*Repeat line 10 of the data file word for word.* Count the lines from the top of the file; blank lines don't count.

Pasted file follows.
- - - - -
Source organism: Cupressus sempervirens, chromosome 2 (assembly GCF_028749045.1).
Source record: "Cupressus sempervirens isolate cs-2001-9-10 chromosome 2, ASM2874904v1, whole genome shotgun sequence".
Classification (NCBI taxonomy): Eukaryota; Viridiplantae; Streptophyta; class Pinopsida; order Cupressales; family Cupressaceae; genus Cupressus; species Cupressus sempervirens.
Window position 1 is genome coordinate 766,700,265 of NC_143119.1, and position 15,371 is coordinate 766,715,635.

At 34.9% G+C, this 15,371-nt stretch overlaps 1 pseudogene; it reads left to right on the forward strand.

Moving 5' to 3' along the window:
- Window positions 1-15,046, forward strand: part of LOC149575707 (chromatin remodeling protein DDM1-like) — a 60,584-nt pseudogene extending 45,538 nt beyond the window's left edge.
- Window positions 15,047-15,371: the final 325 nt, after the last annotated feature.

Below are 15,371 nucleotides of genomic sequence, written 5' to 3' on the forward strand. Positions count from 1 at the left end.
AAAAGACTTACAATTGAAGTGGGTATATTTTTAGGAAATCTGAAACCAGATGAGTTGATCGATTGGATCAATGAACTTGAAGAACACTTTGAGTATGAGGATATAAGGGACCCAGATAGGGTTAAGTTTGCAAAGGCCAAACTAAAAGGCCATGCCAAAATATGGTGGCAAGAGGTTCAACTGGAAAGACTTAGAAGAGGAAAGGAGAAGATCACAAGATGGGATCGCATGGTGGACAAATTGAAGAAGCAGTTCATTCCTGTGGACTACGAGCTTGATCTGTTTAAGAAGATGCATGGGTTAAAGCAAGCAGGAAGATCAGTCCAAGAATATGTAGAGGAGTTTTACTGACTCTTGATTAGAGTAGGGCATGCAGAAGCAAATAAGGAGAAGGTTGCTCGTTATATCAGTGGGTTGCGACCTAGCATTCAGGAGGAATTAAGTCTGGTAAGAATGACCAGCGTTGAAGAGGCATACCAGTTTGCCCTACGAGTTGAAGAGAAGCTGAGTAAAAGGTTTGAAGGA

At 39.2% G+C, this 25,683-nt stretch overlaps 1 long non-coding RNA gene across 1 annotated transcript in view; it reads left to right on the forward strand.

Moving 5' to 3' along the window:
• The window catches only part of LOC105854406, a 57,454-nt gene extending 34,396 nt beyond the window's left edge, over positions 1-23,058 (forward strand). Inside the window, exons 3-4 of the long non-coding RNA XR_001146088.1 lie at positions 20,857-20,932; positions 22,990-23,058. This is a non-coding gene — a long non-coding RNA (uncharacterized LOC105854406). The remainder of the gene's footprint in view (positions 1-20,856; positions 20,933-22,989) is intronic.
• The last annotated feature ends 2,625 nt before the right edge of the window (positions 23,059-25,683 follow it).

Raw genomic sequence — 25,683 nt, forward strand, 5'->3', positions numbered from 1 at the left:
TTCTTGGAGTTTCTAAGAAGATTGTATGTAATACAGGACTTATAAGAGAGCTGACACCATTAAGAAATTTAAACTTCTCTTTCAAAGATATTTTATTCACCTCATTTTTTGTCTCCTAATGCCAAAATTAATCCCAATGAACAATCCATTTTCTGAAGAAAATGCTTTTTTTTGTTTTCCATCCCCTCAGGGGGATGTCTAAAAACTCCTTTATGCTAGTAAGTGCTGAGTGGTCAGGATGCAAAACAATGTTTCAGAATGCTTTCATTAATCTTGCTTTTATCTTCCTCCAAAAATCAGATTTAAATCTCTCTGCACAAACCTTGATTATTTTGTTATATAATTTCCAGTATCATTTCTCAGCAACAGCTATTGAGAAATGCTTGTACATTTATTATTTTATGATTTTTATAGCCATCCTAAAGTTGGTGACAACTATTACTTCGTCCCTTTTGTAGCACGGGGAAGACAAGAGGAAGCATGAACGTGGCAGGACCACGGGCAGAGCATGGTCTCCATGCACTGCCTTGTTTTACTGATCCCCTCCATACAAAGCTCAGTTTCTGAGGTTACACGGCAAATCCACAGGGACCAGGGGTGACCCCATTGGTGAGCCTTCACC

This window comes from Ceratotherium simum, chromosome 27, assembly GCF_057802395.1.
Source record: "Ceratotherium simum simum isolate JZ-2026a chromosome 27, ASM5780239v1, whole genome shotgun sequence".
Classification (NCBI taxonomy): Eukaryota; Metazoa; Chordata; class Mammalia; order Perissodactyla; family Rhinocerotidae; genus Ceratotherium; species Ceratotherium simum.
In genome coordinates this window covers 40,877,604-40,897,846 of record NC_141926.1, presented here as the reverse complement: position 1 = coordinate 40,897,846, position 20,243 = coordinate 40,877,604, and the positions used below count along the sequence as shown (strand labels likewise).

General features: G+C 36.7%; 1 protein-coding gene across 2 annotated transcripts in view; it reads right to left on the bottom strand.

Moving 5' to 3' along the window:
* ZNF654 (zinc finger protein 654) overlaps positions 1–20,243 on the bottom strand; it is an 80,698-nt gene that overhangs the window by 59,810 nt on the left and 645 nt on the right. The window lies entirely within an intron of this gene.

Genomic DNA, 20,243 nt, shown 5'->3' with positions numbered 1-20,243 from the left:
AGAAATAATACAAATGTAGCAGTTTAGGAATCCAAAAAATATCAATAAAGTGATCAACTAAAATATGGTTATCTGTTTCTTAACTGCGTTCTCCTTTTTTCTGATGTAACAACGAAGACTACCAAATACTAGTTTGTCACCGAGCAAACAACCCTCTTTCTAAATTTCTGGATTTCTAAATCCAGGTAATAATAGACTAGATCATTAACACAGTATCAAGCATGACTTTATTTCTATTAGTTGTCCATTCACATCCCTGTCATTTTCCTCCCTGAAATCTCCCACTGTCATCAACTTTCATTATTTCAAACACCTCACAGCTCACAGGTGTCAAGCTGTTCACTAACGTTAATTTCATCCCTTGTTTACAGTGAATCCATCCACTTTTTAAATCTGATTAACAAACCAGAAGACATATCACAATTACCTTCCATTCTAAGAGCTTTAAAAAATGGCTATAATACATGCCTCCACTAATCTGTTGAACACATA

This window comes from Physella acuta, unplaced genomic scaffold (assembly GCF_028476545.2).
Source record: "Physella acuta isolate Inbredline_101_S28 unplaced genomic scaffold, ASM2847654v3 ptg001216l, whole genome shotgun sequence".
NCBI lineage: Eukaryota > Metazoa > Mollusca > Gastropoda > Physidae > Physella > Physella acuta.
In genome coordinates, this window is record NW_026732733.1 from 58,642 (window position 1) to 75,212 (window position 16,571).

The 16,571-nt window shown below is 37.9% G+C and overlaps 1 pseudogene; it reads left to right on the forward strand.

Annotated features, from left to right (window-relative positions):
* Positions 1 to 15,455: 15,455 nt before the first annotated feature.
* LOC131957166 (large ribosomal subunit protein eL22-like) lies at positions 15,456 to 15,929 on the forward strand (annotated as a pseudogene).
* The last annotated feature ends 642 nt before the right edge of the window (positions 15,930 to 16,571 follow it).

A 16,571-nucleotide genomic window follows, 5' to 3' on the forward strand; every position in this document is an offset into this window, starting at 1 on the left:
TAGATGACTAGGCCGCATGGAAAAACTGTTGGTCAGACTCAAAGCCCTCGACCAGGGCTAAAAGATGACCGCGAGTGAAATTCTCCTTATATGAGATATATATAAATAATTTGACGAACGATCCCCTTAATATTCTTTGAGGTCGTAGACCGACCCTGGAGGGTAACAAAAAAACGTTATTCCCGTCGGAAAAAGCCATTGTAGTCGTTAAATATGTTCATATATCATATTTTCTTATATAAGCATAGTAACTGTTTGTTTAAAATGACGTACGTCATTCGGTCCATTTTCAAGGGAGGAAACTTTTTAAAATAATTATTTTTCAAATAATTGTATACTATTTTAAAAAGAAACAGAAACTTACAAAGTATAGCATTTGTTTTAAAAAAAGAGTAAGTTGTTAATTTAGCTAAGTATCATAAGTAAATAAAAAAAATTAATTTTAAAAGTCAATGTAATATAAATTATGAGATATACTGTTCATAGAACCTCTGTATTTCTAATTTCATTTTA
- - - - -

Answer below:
AAAAGACTTACAATTGAAGTGGGTATATTTTTAGGAAATCTGAAACCAGATGAGTTGATCGATTGGATCAATGAACTTGAAGAACACTTTGAGTATGAGGATATAAGGGACCCAGATAGGGTTAAGTTTGCAAAGGCCAAACTAAAAGGCCATGCCAAAATATGGTGGCAAGAGGTTCAACTGGAAAGACTTAGAAGAGGAAAGGAGAAGATCACAAGATGGGATCGCATGGTGGACAAATTGAAGAAGCAGTTCATTCCTGTGGACTACGAGCTTGATCTGTTTAAGAAGATGCATGGGTTAAAGCAAGCAGGAAGATCAGTCCAAGAATATGTAGAGGAGTTTTACTGACTCTTGATTAGAGTAGGGCATGCAGAAGCAAATAAGGAGAAGGTTGCTCGTTATATCAGTGGGTTGCGACCTAGCATTCAGGAGGAATTAAGTCTGGTAAGAATGACCAGCGTTGAAGAGGCATACCAGTTTGCCCTACGAGTTGAAGAGAAGCTGAGTAAAAGGTTTGAAGGA